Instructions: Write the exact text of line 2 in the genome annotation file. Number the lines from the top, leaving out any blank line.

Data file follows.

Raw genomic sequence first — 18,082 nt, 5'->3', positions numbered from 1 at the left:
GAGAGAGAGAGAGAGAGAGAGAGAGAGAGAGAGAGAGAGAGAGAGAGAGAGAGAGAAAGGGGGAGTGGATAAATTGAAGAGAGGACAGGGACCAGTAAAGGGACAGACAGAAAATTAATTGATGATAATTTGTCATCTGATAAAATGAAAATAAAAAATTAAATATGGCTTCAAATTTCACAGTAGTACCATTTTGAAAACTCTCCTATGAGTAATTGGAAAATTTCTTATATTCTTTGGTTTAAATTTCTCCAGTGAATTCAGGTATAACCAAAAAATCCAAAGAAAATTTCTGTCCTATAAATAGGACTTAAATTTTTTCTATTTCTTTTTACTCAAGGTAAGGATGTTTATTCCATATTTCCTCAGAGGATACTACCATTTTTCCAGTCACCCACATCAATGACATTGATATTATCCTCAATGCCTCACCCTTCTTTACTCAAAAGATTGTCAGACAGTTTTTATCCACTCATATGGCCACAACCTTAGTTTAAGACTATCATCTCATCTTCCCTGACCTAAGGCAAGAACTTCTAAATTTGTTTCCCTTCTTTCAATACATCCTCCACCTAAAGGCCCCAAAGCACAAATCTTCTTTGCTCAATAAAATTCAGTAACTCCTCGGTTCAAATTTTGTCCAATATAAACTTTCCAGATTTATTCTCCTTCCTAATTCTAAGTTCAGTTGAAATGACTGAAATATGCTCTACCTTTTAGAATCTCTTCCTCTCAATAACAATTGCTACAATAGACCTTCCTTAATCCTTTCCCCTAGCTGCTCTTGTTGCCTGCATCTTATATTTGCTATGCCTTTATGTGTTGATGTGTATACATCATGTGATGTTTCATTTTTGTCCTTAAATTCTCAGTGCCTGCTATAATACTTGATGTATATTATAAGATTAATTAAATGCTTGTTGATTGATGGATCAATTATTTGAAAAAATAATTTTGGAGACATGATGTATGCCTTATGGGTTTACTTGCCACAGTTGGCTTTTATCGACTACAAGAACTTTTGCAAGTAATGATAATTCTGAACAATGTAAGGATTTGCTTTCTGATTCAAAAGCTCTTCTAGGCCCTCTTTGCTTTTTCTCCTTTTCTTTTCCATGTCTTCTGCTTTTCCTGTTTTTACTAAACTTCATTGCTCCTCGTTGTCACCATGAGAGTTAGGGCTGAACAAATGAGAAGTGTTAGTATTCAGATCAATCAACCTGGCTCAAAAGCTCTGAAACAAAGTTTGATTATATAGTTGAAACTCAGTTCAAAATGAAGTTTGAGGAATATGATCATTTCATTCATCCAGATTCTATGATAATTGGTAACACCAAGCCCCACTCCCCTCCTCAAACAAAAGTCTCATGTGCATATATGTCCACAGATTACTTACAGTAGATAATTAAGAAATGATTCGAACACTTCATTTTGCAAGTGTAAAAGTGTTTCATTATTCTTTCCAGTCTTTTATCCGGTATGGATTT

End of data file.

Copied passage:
GAGAGAGAGAGAGAGAGAGAGAGAGAGAGAGAGAGAGAGAGAGAGAGAGAGAGAGAAAGGGGGAGTGGATAAATTGAAGAGAGGACAGGGACCAGTAAAGGGACAGACAGAAAATTAATTGATGATAATTTGTCATCTGATAAAATGAAAATAAAAAATTAAATATGGCTTCAAATTTCACAGTAGTACCATTTTGAAAACTCTCCTATGAGTAATTGGAAAATTTCTTATATTCTTTGGTTTAAATTTCTCCAGTGAATTCAGGTATAACCAAAAAATCCAAAGAAAATTTCTGTCCTATAAATAGGACTTAAATTTTTTCTATTTCTTTTTACTCAAGGTAAGGATGTTTATTCCATATTTCCTCAGAGGATACTACCATTTTTCCAGTCACCCACATCAATGACATTGATATTATCCTCAATGCCTCACCCTTCTTTACTCAAAAGATTGTCAGACAGTTTTTATCCACTCATATGGCCACAACCTTAGTTTAAGACTATCATCTCATCTTCCCTGACCTAAGGCAAGAACTTCTAAATTTGTTTCCCTTCTTTCAATACATCCTCCACCTAAAGGCCCCAAAGCACAAATCTTCTTTGCTCAATAAAATTCAGTAACTCCTCGGTTCAAATTTTGTCCAATATAAACTTTCCAGATTTATTCTCCTTCCTAATTCTAAGTTCAGTTGAAATGACTGAAATATGCTCTACCTTTTAGAATCTCTTCCTCTCAATAACAATTGCTACAATAGACCTTCCTTAATCCTTTCCCCTAGCTGCTCTTGTTGCCTGCATCTTATATTTGCTATGCCTTTATGTGTTGATGTGTATACATCATGTGATGTTTCATTTTTGTCCTTAAATTCTCAGTGCCTGCTATAATACTTGATGTATATTATAAGATTAATTAAATGCTTGTTGATTGATGGATCAATTATTTGAAAAAATAATTTTGGAGACATGATGTATGCCTTATGGGTTTACTTGCCACAGTTGGCTTTTATCGACTACAAGAACTTTTGCAAGTAATGATAATTCTGAACAATGTAAGGATTTGCTTTCTGATTCAAAAGCTCTTCTAGGCCCTCTTTGCTTTTTCTCCTTTTCTTTTCCATGTCTTCTGCTTTTCCTGTTTTTACTAAACTTCATTGCTCCTCGTTGTCACCATGAGAGTTAGGGCTGAACAAATGAGAAGTGTTAGTATTCAGATCAATCAACCTGGCTCAAAAGCTCTGAAACAAAGTTTGATTATATAGTTGAAACTCAGTTCAAAATGAAGTTTGAGGAATATGATCATTTCATTCATCCAGATTCTATGATAATTGGTAACACCAAGCCCCACTCCCCTCCTCAAACAAAAGTCTCATGTGCATATATGTCCACAGATTACTTACAGTAGATAATTAAGAAATGATTCGAACACTTCATTTTGCAAGTGTAAAAGTGTTTCATTATTCTTTCCAGTCTTTTATCCGGTATGGATTT